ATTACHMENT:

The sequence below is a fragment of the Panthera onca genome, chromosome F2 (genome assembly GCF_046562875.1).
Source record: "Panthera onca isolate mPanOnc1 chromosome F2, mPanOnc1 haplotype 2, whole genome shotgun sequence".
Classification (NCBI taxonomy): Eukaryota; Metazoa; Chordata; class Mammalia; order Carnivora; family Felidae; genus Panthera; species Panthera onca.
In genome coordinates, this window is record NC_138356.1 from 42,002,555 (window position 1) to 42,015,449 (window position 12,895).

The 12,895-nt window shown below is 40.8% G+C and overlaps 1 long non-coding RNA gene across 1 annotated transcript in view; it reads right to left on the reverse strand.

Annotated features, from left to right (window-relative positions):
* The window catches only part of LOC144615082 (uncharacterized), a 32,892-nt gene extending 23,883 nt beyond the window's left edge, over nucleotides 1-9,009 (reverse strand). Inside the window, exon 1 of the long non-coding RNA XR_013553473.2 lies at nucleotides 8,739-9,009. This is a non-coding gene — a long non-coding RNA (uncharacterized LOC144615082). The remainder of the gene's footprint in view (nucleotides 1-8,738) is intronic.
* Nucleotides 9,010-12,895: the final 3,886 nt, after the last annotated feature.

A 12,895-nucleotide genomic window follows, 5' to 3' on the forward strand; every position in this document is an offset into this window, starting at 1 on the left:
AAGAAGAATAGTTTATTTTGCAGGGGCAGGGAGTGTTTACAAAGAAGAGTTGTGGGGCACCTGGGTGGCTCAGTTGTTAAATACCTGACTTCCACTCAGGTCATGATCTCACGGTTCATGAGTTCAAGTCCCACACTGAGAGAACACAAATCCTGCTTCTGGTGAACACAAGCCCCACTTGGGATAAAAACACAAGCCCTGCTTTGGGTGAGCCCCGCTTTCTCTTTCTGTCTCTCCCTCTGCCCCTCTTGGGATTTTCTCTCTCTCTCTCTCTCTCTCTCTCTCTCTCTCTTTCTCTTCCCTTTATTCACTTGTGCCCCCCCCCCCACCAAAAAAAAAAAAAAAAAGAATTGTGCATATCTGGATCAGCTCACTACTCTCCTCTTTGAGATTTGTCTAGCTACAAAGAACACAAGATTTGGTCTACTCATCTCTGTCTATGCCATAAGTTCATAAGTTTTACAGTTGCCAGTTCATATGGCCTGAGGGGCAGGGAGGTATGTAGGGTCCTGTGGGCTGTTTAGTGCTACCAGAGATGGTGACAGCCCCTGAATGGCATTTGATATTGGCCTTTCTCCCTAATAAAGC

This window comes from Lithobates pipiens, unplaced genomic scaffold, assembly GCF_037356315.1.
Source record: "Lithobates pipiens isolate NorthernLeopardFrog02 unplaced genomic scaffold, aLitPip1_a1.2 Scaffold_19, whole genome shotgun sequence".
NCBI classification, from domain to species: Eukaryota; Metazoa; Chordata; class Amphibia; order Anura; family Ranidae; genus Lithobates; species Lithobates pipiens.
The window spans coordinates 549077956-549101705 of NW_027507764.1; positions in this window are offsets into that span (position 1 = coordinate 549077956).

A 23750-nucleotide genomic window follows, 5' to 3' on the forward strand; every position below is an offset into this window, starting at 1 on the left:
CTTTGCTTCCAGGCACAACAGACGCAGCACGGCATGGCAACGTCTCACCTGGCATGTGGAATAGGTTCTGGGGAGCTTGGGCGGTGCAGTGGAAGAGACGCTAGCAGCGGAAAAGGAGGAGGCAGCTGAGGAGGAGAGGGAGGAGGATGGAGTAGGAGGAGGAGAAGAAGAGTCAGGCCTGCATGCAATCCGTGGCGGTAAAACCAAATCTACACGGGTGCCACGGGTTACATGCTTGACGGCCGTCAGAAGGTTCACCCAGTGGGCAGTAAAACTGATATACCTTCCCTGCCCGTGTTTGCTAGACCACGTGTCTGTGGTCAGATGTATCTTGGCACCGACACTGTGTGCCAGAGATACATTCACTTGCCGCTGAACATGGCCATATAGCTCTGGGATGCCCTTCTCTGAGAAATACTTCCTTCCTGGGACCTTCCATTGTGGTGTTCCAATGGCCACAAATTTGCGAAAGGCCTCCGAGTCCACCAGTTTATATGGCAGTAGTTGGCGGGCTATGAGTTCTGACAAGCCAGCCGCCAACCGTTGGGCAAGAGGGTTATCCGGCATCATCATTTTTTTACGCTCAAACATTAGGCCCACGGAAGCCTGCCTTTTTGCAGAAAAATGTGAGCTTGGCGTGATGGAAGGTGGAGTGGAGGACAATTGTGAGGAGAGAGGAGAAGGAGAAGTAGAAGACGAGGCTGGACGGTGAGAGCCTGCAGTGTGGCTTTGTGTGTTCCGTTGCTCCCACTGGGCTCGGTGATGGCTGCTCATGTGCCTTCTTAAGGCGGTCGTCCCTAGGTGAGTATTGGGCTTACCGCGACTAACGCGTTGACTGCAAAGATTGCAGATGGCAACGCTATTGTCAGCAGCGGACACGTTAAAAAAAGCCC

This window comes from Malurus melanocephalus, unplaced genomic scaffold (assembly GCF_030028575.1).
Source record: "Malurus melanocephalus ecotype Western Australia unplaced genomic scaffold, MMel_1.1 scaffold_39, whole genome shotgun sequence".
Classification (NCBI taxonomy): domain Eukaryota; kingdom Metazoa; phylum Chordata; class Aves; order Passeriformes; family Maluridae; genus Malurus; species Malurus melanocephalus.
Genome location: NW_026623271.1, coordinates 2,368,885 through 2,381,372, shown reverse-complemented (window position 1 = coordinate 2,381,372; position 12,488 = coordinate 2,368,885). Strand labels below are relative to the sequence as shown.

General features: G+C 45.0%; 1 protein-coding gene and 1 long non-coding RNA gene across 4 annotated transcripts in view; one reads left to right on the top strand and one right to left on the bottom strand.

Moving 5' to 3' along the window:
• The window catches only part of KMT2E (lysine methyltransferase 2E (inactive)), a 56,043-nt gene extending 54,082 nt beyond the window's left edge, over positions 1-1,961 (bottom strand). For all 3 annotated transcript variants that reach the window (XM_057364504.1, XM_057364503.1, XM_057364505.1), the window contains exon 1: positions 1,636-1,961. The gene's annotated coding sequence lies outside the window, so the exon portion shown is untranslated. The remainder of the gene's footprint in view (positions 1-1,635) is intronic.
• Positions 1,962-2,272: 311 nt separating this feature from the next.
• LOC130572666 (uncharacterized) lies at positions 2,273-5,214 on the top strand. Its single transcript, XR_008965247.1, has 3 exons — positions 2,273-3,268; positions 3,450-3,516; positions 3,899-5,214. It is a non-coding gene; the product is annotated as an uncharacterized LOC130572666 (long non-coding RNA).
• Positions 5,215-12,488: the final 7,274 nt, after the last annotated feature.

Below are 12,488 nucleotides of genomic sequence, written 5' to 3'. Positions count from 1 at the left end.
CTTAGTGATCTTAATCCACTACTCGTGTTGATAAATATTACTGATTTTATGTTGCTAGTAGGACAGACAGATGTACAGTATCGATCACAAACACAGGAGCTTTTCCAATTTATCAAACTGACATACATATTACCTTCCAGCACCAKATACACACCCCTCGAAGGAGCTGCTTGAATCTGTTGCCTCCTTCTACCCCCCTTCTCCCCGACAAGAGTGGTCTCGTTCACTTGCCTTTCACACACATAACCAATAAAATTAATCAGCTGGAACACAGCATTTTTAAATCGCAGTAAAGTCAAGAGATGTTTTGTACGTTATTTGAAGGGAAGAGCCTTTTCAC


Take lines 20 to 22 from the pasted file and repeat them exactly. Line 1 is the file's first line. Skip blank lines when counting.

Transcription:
Genome location: NW_026623271.1, coordinates 2,368,885 through 2,381,372, shown reverse-complemented (window position 1 = coordinate 2,381,372; position 12,488 = coordinate 2,368,885). Strand labels below are relative to the sequence as shown.

General features: G+C 45.0%; 1 protein-coding gene and 1 long non-coding RNA gene across 4 annotated transcripts in view; one reads left to right on the top strand and one right to left on the bottom strand.

Moving 5' to 3' along the window: